New Study Questions ACL Surgery Effectiveness…

ACL Surgery Effectiveness

In our modern society, it almost seems that ACL knee surgery is a rite of passage for many athletes. It seems like many professional athletes that serve as role models have had an ACL repair. Yet is the surgery all that effective? Research in the past has questioned whether getting the ACL repaired was any better than physical therapy. Now a new study continues to question ACL surgery effectiveness.

The ACL is a major stabilizer of front-back motion in the knee. It can be torn when the knee is traumatized and these tears are very common in women’s sports like soccer or men’s sports like tackle football. There are about 200,000 ACL surgeries annually in the U.S.

In the past, several studies have questioned whether getting an ACL surgery is helpful. When the surgeries are performed, a startling 29% of patients retear that or the other ACL within the first 24 months. Muscle atrophy is also very common after one of the most common types of ACL surgeries (hamstrings graft). In addition, 2/3’rds of teens who get ACL surgery have arthritis by the time they’re 30.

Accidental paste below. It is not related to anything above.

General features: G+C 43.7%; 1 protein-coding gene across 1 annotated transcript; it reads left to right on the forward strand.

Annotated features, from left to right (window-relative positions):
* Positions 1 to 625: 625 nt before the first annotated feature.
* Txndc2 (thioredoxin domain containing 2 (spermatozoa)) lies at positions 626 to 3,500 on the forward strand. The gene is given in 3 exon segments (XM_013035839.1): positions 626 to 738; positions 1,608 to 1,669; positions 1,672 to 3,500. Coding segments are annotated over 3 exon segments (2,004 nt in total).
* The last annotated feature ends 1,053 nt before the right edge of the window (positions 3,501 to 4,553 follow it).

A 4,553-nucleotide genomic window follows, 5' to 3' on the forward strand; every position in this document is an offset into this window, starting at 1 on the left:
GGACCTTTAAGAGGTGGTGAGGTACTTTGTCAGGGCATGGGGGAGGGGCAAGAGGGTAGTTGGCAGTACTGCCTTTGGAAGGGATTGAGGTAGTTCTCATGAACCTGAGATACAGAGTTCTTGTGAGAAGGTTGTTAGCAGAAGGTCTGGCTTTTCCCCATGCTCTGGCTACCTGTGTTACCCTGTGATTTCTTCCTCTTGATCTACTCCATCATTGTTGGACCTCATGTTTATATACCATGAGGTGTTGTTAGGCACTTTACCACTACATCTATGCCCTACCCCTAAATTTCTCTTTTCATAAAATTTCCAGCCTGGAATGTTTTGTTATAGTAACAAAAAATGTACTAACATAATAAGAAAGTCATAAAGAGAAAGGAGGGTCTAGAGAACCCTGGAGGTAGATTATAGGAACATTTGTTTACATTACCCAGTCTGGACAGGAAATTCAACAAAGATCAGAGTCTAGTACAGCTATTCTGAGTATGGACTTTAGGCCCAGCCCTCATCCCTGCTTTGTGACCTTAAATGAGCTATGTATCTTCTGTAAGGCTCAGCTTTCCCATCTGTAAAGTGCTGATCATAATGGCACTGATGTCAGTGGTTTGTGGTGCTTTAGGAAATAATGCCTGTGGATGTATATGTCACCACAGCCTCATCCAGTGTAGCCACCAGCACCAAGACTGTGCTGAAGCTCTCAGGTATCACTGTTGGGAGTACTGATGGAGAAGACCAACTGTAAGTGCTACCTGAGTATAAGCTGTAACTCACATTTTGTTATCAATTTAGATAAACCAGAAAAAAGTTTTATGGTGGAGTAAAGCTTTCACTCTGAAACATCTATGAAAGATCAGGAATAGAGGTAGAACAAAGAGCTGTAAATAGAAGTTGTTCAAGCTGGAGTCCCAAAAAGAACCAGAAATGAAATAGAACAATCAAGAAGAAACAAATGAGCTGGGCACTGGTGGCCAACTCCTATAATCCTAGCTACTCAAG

The new study looked at 100 patients who had ACL surgery versus and 43 patients who opted not to pursue surgery. The patients who opted for surgery were younger and more active (participated in more competitive sports) than the non-surgical group. Despite these differences, the non-surgically treated group was more able to get back to recreational sports in the first year. After two years, 30% of both patients with and without surgery had lost strength in the leg and 20% reported that they never got back to their pre-injury level of sports. The bottom line, there were few meaningful differences between these two groups over the first few years.

The upshot? The new research continues to support that getting an ACL surgery is not something that guarantees any kind of higher or better function for the knee. In addition, there’s a host of reasons as stated above not to get the surgery. In the end, we do not frequently recommend ACL surgeries to the vast majority of our patients, opting instead to use newer autologous biologic injections to heal the ACL.

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NOTE: This blog post provides general information to help the reader better understand regenerative medicine, musculoskeletal health, and related subjects. All content provided in this blog, website, or any linked materials, including text, graphics, images, patient profiles, outcomes, and information, are not intended and should not be considered or used as a substitute for medical advice, diagnosis, or treatment. Please always consult with a professional and certified healthcare provider to discuss if a treatment is right for you.